Ginkgo biloba is the oldest living tree species on the planet today. Native to a small range within China, it is difficult to find ginkgo growing in the wild but the tree is extensively cultivated globally. Ginkgo leaf has a long history of use in Traditional Chinese Medicine for its wellness-supporting properties. Also spelled gingko, the leaves can be utilized in extracts, infusions, and herbal formulations.
Ginkgo, the oldest living species of plant on earth, is more than 225 million years old. In this U.S. it has been one of the ten best selling herbs for more than 5 years and a standardized extract of ginkgo leaf is presently one of the most frequently used plant-based remedies in Europe.
Recent research into the plant has discovered a range of active compounds in the leaves and this has excited a lot of interest in the health-promoting potential of the plant. The leaves contain ginkgolides, these are compounds that are unknown in any other plant species. The leaves are best harvested in the late summer or early autumn just as they begin to change color. They are dried for later use.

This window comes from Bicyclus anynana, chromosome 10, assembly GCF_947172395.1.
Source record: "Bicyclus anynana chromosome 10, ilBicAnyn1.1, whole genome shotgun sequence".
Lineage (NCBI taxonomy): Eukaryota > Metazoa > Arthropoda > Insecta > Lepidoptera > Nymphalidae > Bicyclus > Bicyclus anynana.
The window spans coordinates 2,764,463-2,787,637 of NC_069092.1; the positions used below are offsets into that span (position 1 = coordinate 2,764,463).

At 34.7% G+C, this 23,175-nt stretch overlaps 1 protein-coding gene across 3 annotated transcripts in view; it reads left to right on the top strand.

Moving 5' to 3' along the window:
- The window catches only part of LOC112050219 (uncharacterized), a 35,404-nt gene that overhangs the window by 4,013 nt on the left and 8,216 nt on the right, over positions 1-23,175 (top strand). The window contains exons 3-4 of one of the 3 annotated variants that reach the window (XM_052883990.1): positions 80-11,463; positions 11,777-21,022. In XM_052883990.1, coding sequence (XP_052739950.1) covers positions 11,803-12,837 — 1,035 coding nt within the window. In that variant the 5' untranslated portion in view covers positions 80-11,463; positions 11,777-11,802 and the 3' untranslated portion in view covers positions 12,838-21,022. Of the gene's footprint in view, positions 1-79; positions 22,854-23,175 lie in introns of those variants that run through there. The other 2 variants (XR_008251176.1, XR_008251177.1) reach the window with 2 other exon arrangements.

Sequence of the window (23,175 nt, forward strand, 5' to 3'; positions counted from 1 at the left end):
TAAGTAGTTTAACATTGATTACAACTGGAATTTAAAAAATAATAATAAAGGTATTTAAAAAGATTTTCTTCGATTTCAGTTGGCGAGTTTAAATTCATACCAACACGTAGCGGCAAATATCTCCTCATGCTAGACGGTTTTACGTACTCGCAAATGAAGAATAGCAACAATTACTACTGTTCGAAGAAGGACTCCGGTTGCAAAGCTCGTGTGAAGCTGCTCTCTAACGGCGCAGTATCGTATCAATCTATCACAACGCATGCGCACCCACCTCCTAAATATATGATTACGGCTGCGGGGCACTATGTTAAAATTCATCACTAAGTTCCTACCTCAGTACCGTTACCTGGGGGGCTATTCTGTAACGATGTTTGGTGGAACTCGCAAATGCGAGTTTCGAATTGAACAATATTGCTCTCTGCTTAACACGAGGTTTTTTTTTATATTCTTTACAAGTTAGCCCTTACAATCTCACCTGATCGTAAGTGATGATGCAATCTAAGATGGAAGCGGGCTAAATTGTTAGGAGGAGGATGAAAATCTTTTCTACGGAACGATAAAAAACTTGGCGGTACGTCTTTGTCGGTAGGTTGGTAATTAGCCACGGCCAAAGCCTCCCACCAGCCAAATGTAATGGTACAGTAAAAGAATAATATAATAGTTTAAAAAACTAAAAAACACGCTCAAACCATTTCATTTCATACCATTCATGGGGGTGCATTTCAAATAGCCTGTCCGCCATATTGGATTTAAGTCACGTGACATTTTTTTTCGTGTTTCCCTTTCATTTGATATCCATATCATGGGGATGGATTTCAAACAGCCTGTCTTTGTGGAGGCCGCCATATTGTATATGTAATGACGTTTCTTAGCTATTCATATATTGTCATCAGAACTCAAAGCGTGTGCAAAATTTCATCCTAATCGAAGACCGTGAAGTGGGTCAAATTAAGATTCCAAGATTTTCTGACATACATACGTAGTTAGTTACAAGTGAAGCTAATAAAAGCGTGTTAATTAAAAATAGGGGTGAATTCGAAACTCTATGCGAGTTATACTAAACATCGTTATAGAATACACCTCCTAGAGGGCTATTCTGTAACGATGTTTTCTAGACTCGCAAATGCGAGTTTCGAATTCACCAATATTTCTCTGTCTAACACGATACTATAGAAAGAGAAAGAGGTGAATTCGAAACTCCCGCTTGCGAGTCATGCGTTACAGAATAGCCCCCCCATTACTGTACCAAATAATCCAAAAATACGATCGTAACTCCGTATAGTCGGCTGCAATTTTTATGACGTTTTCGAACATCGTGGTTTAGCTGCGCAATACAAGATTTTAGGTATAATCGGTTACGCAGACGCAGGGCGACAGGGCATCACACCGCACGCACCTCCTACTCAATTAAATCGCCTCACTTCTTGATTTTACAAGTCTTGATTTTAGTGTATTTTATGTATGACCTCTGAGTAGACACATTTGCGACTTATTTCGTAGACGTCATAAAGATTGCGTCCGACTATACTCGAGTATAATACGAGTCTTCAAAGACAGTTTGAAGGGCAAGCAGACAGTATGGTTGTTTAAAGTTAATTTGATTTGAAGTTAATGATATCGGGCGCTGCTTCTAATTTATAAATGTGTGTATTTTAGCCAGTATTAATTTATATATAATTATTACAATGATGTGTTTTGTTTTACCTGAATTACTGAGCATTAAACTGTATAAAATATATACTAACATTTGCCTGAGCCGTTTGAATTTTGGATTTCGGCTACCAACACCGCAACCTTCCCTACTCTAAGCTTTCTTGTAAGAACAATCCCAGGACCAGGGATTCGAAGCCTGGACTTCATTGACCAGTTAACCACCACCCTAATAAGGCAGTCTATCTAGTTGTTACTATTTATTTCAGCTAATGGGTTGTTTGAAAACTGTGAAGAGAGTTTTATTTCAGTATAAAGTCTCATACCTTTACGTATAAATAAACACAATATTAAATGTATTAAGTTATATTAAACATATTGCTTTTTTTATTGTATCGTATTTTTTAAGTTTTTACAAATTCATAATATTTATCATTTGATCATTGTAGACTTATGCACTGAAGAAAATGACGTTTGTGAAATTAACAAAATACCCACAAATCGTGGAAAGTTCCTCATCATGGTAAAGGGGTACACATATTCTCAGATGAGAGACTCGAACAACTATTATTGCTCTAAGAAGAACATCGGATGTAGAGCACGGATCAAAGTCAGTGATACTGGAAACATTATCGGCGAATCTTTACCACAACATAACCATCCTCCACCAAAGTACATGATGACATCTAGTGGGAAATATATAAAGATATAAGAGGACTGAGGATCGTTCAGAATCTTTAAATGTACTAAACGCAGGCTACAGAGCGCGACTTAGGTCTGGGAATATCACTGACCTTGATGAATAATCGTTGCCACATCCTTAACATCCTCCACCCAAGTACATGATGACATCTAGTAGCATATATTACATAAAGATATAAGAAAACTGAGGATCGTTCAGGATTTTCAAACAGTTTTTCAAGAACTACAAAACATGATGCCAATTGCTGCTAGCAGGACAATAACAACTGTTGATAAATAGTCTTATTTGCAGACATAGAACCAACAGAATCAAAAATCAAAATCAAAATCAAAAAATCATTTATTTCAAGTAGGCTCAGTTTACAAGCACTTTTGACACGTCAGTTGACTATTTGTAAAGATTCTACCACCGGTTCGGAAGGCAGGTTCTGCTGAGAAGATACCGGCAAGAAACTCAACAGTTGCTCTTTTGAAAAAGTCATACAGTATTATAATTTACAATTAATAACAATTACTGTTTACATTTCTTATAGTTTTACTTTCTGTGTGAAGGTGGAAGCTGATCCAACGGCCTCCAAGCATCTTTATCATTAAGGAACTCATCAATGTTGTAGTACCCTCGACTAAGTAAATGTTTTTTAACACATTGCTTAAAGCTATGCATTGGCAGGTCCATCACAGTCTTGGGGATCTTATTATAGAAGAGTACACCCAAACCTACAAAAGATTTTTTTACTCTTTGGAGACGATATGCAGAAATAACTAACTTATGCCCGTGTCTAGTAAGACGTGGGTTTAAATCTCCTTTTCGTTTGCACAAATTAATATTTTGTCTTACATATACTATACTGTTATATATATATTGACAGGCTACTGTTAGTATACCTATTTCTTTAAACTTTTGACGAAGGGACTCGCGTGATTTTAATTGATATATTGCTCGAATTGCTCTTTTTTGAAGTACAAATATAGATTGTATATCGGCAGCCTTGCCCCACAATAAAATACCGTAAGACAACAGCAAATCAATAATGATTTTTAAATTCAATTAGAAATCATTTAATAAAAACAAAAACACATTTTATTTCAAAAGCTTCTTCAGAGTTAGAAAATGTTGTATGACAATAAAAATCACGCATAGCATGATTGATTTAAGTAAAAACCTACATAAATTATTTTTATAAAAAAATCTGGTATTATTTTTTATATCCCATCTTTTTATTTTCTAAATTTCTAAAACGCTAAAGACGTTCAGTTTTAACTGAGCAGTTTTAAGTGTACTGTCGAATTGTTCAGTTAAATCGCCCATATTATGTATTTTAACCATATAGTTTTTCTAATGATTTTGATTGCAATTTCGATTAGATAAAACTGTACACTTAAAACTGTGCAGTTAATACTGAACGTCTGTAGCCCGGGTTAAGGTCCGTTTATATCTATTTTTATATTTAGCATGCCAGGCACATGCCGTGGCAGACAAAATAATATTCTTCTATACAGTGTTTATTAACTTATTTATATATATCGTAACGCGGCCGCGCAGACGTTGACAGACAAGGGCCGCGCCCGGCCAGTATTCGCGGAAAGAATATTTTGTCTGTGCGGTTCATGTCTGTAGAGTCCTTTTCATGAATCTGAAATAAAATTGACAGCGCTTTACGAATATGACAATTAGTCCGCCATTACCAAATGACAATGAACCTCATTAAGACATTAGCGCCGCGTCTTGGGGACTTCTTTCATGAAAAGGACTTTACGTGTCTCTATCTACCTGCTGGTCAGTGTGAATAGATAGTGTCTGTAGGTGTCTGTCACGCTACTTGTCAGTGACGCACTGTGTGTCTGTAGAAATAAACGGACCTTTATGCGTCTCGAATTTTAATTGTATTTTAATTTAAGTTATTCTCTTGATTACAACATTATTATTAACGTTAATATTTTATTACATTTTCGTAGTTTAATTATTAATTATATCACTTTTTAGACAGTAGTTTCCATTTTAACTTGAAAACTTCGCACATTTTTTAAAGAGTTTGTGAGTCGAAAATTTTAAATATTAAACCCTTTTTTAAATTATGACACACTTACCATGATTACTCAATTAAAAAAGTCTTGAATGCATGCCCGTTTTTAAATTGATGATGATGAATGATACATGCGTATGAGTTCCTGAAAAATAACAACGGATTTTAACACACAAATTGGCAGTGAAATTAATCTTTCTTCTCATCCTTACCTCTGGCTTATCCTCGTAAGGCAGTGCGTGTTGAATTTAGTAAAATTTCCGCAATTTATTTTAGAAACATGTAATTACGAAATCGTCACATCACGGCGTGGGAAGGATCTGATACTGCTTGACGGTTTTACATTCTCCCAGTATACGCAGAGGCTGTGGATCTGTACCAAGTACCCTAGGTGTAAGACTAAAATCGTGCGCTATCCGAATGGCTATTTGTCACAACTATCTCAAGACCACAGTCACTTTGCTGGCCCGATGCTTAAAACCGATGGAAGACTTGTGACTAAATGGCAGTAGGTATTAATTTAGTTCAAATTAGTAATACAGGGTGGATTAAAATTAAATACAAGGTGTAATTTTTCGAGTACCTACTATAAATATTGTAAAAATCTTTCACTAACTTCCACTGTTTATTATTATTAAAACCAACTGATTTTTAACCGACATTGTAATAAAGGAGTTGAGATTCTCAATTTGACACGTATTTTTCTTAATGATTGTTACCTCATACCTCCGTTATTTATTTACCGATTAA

Ginkgo supports overall cognitive health and helps maintain healthy circulation.*
Dried ginkgo leaves are considered “sweet” and have a gentle effect. They can be used in teas, capsules, and extracts.
Native to China, the ginkgo tree is beautiful and unique, both aesthetically and biologically. Having lived for over 225 million years, the ginkgo is one of the oldest known species on the planet. Wild populations of ginkgo are rare, existing only in two known regions of the Zhejiang province in China. Nevertheless, ginkgoes are heavily cultivated across China and in some parts of the United States, with naturalized populations located in parts of Asia. Ginkgo resides in the Ginkgoaceae family.
After the bombing at Hiroshima at the conclusion of World War 2, surveyors examined the effect of the blast on local plant populations. Throughout the devastation, six ginkgo trees survived the bombing, the closest of which still lives less than 1200 meters from the epicenter. This tree stands as an international symbol of resilience and the ginkgo itself is regarded as a “bearer of hope.”
Remarkably hardy, ginkgo trees are slow to grow and can live over 1000 years. The female trees produce small globular fruits with a distinctive unpleasant odor. As such, many cultivators distribute only the male trees which do not produce the fruit.